HOUSTON – Nearly one year after the death of an Alabama man near the Houston Ship Channel there is a push for stronger safety measures among the thousands of towing vessels operating on our waterways.
Joshua Brazeal drowned April 19 during an accident on the San Jacinto River near the entrance to the ship channel.
Keith Brazeal said he and his wife, Shae, are now helping care for his brother’s 5-year-old daughter.
“He was just like any other red-blooded American; worked hard for a living, took care of his family," Keith Brazeal said.
Joshua Brazeal was a deckhand onboard the Ricky J Lebeouf when it capsized and sank while preparing to tow a pair of barges to Beaumont. Surveillance cameras from nearby businesses show the vessel approaching a row of barges before pivoting, skidding against the barges, listing, capsizing and sinking. Four other crew members survived the accident.
A recently released report from the National Transportation Safety Board says the accident happened when the Lebeouf’s relief captain was doing a maneuver known as "downstreaming." The maneuver entails a vessel moving upstream, then coming downstream to connect with a barge or dock.
Investigators pointed out the day of the accident came just after Houston's tax day floods. According to the NTSB report, the San Jacinto river was above flood stage and the current was stronger than usual. Investigators wrote that given the rougher-than-usual river conditions, the U.S. Coast Guard and the vessel’s operator, D&S Marine Service, warned captains not to "downstream" without taking extra precautions.
The NTSB blamed the relief captain for attempting to "downstream" without first consulting the captain or port captain. In fact, investigators wrote, the captain and senior tankerman were asleep in their quarters when the Lebeouf first ran into trouble.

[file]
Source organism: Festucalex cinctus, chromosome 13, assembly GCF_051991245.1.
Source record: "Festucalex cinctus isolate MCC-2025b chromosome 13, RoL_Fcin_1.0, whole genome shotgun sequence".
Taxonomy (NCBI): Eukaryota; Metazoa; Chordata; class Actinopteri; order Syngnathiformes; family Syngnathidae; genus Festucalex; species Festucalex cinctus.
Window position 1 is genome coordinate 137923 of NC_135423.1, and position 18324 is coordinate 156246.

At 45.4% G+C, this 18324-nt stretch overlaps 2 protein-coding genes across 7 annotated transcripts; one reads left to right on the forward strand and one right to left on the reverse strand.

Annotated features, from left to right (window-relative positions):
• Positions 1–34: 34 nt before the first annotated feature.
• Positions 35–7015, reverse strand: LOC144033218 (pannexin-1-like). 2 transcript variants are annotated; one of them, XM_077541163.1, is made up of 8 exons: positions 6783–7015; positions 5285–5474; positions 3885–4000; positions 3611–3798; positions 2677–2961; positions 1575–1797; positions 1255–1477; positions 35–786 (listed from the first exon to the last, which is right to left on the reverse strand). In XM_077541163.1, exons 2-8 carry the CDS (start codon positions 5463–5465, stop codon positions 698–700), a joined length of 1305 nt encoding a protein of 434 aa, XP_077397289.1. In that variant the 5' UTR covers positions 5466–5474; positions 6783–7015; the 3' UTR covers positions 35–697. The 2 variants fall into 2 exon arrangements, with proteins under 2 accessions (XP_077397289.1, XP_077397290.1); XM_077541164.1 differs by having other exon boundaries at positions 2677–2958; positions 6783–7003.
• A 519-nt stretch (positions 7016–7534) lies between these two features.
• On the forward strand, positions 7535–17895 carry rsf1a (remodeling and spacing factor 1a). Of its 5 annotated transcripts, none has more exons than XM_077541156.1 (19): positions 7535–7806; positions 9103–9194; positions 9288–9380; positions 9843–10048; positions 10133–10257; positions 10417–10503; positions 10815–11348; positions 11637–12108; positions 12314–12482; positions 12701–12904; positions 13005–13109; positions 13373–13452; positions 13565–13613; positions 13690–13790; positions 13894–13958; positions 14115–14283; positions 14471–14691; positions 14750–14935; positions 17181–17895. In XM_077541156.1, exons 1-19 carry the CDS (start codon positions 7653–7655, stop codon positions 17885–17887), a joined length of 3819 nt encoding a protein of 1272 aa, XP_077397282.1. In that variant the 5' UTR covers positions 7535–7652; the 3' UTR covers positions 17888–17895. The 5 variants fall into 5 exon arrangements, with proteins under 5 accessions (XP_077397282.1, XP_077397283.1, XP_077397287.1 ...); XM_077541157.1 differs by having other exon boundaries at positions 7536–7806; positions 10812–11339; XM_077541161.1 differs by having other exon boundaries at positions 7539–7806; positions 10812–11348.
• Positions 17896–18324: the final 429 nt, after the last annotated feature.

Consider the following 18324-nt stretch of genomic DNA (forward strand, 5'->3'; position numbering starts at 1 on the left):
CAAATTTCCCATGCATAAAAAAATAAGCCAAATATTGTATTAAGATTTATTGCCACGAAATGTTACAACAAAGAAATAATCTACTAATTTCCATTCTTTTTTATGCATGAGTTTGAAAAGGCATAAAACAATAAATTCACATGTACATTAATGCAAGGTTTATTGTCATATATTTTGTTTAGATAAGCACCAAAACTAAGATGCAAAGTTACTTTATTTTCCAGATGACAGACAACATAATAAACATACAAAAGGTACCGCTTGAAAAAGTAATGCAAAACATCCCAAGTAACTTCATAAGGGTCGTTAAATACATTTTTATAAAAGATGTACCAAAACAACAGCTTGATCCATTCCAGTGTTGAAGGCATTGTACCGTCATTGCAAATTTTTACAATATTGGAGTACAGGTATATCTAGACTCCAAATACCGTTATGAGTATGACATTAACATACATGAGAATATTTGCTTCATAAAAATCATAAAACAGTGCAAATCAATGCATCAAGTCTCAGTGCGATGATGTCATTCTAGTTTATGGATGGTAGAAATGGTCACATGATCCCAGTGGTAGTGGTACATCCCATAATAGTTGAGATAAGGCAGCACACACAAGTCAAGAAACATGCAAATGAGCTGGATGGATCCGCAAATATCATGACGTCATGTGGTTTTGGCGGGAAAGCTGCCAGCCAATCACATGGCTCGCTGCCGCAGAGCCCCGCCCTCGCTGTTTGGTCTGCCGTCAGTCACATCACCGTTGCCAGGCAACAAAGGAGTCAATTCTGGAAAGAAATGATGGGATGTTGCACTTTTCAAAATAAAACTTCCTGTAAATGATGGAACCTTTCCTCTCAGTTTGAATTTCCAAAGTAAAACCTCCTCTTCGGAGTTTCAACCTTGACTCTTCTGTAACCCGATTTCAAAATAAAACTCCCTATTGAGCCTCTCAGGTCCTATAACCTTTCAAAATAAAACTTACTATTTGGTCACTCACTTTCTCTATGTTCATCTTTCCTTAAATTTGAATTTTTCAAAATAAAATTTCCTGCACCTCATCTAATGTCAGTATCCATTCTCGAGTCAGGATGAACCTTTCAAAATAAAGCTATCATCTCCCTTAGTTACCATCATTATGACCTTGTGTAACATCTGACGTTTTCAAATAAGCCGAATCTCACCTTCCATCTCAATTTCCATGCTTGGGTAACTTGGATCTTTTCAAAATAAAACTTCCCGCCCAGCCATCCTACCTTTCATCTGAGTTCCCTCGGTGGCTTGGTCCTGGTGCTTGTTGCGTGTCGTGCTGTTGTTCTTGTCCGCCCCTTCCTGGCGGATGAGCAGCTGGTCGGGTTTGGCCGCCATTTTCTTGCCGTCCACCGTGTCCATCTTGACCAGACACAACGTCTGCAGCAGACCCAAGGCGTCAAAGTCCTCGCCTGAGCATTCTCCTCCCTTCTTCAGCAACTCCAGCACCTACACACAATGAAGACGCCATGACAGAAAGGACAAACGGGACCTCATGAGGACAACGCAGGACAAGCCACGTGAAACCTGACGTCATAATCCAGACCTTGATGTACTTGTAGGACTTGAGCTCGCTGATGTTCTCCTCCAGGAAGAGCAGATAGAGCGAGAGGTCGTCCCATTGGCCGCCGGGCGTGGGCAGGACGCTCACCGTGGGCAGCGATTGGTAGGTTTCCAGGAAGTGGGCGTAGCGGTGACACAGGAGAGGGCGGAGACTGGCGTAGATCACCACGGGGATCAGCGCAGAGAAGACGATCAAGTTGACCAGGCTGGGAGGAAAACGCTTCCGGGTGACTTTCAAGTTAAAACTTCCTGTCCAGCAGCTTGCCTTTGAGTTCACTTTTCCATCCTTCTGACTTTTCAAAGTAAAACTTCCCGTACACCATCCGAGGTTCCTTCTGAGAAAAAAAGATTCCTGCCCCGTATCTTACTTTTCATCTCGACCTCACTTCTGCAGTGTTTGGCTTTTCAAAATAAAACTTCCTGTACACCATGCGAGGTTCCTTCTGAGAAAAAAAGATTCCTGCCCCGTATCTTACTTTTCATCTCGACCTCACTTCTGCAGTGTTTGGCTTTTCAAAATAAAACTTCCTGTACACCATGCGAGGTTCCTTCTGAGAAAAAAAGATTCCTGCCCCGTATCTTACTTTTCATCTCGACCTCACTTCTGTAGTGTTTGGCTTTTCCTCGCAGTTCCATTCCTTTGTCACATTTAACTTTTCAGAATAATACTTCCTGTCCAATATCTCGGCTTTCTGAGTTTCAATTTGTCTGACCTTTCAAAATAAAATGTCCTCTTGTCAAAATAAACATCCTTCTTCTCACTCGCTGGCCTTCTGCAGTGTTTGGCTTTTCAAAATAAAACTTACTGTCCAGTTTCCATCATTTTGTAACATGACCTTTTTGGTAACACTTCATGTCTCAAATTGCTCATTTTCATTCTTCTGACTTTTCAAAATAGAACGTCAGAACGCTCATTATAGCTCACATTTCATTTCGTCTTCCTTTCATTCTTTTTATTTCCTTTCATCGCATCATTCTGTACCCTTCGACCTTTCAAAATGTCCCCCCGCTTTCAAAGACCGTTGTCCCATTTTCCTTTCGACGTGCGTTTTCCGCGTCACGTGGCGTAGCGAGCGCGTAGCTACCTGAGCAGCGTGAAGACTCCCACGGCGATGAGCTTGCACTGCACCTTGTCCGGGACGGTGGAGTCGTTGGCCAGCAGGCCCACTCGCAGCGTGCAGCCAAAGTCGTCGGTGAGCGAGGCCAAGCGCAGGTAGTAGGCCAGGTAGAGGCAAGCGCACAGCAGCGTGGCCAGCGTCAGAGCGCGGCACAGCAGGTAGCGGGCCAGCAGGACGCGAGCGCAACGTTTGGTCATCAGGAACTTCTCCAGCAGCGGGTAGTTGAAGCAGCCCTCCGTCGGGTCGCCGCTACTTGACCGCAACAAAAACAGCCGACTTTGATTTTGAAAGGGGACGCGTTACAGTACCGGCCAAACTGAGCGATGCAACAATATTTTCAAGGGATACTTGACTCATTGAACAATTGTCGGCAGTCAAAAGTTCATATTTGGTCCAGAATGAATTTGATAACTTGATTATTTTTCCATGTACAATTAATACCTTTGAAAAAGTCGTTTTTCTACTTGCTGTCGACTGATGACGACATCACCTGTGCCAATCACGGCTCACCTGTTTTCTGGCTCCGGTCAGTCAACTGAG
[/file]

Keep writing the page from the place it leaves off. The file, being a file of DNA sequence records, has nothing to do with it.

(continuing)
Investigators wrote, “The relief captain refused to be interviewed by both the NTSB and the Coast Guard, thus investigators could not determine what factors, reasoning, and logic he considered before attempting the maneuver without implementing or adhering to any of the established safety precautions. Regardless, his decision was ill-advised and resulted in the death of a crewmember.”
While the NTSB points to a poor decision by the relief captain, Houston attorney Rob Ammons argues there was another factor that contributed to this accident.
"Having the water-tight doors open on the main deck is what caused this ship to sink," Ammons said.” This push boat would not have sank as quickly -- may not have sank at all -- if the water-tight doors had been dogged shut.”
Ammons represents Brazeal's family, who is suing D&S Marine Service. Ammons argues not having those water-tight doors shut means company procedures weren't followed. He also said the water-tight doors being open allowed the Lebeouf to become swamped when it listed.
“I mean, this is a big void, big hole for water to go into,” Ammons said.
It's a point echoed in the NTSB report and by Brazeal's brother, who is also a vessel captain.
"You have these rules in place for a reason," Keith Brazeal said. “If you have rules you don't enforce, then you're going to have accidents.”
This is far from the first time open water-tight doors have contributed to someone's death. In 2010, a Pasadena man drowned when open water-tight doors led to a tug boat getting swamped and sinking in the Ship Channel.